"Think of it as the terrifying process that gets us back to more reasonable levels where we can start to have a real advance, not a parabolic move that's destined to be repealed," the "Mad Money" host said.
As concerned investors wait for some kind of resolution to the relentlessly red tape, Cramer argued that the market's downturn made sense.
So, based on a number of trends he has noticed in the last few months, Cramer compiled a list of six distinct reasons for the sell-off.
For the first time in the 12 years he's hosted "Mad Money," Cramer can't find a CEO who thinks that the stock of his or her company is still inexpensive.
"I'm struck by their sense of wonderment about how their stocks got to these levels, or at least last week's levels," he said.
While the executives aren't debating their companies' fundamentals, they recognize how difficult it is to take market share, beat analyst estimates and innovate, Cramer said.
"They tend to think that their stocks should have the same trajectory, lifting slowly in fits and starts. They're comfortable with that. They don't trust what we call a parabolic move," he said. "The last leg of the rally was all about index fund money flooding into the , not the fundamentals of specific companies, which is why most CEOs find it downright baffling."
Much of the market's recovery after the 2008 financial crisis has happened during a time of very low interest rates. But when the economy starts to show real improvement, rates start to rise.
"As long as they were rising off low levels, we weren't that worried. At a certain point, though, you reach a place where good news for the economy is then bad news for the stock market," Cramer said. "We reached that point Friday."
When 10-year Treasury yields climbed above 2.8 percent on Friday, it set off waves of worry that the economy was overheating. The revived competition between bonds and stocks spooked investors, leading to declines in utility stocks and other high-dividend equities.
"So on Friday the sellers came for the industrials, which get hurt ... if [investors] think the Fed's going to raise rates too rapidly," Cramer said. "Of course, if rates come back down like they did today ... then we're probably closer to a bottom than we realize, but I don't think we're there yet."
Third, Cramer argued that there aren't enough market-moving skeptics at Wall Street's research firms.
"Research analysts like to have price targets so they know when to tell their clients to take profits, right?" the "Mad Money" host said.
But lately, analysts have simply been raising targets when stocks broke above their original estimates, Cramer said.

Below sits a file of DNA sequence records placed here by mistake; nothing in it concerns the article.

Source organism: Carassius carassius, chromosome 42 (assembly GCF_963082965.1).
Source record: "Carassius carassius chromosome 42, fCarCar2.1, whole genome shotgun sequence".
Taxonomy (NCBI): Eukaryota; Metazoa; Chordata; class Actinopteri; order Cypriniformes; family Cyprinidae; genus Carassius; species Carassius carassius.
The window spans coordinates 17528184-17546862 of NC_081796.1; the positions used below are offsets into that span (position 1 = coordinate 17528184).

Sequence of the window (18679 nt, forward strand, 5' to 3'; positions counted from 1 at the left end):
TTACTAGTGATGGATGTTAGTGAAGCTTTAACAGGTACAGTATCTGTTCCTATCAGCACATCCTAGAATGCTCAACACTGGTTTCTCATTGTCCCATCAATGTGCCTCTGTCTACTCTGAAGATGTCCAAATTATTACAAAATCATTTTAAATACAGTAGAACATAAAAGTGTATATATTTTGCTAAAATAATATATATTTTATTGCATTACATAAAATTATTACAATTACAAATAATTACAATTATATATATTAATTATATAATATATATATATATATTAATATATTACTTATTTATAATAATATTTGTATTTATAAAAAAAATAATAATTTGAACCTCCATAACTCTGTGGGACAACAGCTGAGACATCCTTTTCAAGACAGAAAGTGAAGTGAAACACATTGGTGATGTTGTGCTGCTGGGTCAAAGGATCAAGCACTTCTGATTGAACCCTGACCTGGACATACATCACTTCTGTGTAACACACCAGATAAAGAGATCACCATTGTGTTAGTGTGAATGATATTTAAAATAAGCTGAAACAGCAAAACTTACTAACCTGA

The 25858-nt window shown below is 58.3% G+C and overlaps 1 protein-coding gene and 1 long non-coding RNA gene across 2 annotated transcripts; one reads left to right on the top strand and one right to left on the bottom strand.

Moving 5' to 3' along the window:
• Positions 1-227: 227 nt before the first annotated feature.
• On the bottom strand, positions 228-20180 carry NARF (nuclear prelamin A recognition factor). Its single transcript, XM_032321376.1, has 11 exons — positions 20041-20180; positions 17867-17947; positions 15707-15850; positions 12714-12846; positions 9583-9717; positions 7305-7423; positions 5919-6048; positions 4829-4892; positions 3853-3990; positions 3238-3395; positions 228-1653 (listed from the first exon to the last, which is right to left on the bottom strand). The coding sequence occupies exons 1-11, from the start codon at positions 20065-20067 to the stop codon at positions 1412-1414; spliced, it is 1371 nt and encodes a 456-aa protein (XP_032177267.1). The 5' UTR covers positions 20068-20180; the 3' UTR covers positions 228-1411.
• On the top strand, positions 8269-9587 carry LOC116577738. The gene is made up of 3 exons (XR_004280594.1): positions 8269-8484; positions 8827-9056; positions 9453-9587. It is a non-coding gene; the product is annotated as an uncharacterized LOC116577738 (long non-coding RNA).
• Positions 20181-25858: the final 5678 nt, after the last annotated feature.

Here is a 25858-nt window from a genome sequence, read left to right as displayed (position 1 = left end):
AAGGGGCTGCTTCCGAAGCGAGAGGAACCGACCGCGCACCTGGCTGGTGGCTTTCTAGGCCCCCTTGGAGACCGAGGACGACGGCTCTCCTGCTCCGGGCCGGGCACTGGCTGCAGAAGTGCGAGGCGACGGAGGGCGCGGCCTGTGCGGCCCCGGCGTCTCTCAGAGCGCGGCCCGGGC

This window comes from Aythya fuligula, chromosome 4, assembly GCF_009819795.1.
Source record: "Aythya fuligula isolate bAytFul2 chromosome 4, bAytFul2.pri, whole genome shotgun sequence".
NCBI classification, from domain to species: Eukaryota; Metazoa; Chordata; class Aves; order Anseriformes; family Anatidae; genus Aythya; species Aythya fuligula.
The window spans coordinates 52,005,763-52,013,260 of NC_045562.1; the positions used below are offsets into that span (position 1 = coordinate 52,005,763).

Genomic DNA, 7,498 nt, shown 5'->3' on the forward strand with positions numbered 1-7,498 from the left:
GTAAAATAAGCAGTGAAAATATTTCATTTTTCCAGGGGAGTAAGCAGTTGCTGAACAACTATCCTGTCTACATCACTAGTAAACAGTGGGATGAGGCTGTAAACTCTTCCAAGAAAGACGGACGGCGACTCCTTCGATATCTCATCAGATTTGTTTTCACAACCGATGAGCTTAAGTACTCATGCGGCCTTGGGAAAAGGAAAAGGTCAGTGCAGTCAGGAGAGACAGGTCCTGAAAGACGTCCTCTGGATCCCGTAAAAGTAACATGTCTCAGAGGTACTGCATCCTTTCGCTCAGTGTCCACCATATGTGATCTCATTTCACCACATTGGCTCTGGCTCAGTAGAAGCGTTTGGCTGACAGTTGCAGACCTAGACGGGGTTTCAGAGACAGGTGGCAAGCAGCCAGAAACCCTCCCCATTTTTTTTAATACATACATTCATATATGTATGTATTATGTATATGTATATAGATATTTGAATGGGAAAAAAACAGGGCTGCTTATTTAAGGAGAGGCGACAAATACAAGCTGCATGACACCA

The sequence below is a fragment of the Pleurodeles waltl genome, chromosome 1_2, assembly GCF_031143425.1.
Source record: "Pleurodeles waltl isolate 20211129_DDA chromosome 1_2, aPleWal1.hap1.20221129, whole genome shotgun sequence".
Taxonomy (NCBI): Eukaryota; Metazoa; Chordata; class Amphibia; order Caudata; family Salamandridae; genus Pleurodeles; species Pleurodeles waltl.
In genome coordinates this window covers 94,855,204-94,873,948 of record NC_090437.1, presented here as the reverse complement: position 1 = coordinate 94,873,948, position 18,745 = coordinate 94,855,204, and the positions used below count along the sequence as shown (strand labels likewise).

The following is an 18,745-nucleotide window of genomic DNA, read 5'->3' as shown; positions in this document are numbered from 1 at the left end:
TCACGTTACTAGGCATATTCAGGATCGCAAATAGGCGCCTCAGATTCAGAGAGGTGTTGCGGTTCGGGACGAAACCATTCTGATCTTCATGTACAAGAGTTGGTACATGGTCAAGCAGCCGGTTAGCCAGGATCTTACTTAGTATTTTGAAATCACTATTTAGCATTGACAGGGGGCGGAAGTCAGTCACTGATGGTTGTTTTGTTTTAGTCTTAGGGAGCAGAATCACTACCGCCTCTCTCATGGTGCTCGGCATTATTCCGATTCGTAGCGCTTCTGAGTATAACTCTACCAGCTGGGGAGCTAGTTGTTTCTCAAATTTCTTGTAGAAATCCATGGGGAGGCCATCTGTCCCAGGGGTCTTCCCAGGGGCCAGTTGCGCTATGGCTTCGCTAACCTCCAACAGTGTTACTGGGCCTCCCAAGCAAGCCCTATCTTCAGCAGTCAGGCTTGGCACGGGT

"They didn't turn bearish, they stayed all in, and that lack of discipline is now coming back to haunt them," he said.
The last three or four months have seen a slew of new investors enter the market after years on the sidelines.
"These people sensed that stocks were safe again. Now they find, out of nowhere, that it's otherwise. Put yourself in their shoes for a second," Cramer said. "Do these new investors want to buy more on weakness or do they want to cut and run? Get your head around this. It's probably the latter, isn't it?"
The weak hands must be shaken out if the market wants to see a sustained rally again soon, Cramer said.
The bank stocks should have been a leadership group given the rise in interest rates, but a surprise move by the Fed to restrict Wells Fargo's business took the whole group down.
"Last week, investors were thinking of how Wells might be exactly the kind of bank stock that works in this environment, [with] major potential for dividend boosts [and] buybacks galore. Now it's been taken out of the game entirely," Cramer said.
"[Apple] needs to stabilize before it recovers," Cramer said.
None of the market's leadership groups seem close to a bottom and ready to rebound, so Cramer advised investors not to buy aggressively until obvious leaders emerge.
"For now, you have to understand that this market ran up too far too fast and was due for a decline," the "Mad Money" host said. "That's why last week I told you to raise cash. After today, though, it's getting too late to sell, and if we get another move down, a second 'Pats crash,' it will create too many juicy bargains to ignore. So you can buy some stock tomorrow of high-quality companies that you like at prices a lot lower than you've seen in all of 2018."
Disclosure: Cramer's charitable trust owns shares of Apple.